In the fading atmosphere of the New Hollywood era, William Friedkin – the wunderkind director with an Academy Award
for his cop drama, The French Connection (1971) who then scored an even bigger success with The Exorcist (1973) – began work on what would prove to be the most controversial film of his career: Cruising (1980). In the process he established a template for a sub-genre, the serial killer thriller, that would thrive long after his film had left theatres, having caused widespread offence among the very audience he'd hoped to appeal to, via a campaign mobilised by the counter-culture press. As such, Cruising can be read as a bitter farewell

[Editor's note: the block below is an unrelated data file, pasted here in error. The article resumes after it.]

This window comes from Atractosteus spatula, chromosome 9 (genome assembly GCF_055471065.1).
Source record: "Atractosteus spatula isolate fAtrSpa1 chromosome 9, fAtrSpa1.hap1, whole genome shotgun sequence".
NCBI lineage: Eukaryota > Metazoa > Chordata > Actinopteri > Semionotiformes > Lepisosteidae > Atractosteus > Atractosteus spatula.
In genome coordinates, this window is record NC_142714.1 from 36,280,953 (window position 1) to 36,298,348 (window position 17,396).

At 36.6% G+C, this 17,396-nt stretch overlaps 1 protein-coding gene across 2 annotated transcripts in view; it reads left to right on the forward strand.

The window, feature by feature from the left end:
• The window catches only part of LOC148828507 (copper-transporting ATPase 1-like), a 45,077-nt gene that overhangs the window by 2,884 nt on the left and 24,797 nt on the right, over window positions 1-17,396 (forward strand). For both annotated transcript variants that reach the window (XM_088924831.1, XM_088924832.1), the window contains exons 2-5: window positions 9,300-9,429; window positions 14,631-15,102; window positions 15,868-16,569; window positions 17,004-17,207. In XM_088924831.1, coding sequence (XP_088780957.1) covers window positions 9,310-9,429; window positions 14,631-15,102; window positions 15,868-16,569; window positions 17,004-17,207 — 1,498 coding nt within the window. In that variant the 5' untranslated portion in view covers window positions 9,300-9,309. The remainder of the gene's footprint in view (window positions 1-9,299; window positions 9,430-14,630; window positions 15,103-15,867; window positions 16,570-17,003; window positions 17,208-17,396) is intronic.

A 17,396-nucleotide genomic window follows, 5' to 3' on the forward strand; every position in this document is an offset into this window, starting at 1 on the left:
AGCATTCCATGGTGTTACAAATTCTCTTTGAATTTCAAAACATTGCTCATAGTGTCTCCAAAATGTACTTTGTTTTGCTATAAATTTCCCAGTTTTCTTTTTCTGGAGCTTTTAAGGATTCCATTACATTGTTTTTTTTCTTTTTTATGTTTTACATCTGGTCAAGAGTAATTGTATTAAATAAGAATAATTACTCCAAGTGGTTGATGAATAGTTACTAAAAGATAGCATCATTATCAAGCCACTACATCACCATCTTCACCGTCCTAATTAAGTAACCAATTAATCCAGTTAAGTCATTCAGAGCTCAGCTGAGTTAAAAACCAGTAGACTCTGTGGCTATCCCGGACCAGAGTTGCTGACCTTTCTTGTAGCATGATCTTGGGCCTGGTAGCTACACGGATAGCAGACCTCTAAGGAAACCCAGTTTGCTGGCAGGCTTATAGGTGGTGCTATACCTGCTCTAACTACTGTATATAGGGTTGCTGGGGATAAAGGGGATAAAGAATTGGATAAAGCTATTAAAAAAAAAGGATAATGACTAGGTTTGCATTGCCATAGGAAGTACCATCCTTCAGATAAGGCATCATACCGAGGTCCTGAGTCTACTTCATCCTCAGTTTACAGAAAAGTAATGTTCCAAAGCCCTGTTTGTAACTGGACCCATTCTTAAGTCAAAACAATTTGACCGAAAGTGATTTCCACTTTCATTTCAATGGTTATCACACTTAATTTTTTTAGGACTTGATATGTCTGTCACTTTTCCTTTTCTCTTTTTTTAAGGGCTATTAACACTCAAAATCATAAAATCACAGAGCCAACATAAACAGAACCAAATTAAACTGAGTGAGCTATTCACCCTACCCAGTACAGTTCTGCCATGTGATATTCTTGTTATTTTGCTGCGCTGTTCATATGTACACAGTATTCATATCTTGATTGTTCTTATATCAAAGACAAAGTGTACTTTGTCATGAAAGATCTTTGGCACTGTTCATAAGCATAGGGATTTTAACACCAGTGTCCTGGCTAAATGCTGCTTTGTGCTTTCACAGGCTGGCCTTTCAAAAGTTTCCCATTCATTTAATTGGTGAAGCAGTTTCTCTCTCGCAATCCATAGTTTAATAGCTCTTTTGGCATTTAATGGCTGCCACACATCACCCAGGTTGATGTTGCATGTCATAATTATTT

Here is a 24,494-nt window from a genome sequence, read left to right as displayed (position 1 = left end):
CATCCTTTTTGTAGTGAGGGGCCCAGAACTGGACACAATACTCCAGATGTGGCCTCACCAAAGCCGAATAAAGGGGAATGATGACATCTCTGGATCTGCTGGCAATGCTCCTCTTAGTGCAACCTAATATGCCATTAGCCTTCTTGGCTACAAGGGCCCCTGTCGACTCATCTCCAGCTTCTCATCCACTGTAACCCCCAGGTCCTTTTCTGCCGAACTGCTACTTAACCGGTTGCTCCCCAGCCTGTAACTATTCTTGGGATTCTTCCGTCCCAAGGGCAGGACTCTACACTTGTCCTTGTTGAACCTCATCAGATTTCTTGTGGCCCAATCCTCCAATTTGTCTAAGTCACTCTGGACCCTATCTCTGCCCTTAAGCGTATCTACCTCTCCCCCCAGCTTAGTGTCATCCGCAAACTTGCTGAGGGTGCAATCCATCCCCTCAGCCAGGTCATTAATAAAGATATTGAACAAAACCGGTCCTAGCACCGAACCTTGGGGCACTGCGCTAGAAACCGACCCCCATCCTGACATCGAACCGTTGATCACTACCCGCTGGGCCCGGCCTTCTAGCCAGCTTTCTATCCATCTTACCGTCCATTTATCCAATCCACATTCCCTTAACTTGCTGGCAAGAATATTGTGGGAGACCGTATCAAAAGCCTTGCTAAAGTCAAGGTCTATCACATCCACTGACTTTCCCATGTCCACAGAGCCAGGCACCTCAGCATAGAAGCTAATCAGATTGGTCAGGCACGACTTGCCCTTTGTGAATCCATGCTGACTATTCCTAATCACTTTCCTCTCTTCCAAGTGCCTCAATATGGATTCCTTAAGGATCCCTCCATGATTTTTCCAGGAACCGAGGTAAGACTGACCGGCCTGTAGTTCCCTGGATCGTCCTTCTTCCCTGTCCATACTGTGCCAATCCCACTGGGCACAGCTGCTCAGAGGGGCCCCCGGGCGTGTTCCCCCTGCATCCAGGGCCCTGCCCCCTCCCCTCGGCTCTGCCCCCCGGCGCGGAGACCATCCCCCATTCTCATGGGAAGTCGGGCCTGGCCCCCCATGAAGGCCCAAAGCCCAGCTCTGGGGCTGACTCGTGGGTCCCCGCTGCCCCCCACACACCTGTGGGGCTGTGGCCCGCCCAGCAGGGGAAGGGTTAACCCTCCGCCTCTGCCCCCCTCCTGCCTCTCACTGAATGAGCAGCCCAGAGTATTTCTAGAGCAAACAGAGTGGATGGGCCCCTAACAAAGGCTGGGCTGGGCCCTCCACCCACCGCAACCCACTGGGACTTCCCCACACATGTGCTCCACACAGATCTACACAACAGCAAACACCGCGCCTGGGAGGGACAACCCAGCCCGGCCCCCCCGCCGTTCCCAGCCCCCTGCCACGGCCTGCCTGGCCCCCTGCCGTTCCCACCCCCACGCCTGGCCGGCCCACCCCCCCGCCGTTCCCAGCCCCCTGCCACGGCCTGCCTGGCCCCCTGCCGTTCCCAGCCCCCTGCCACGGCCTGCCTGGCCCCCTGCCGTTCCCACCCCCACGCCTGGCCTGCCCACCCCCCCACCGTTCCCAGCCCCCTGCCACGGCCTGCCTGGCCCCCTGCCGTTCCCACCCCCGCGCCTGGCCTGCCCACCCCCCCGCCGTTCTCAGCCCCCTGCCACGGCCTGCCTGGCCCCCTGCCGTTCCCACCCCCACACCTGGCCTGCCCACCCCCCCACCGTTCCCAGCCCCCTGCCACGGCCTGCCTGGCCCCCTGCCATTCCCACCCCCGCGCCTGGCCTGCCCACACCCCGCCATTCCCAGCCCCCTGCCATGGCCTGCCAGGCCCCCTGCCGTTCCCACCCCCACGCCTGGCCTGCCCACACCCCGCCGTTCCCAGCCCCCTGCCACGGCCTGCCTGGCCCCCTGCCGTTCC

to the seventies and its cinema and industry.
This Devil's Advocate dives deep into the phenomenon that is Cruising, examining its creative context and its protagonists, as well as examining its ongoing popularity as it turns 40 in 2020.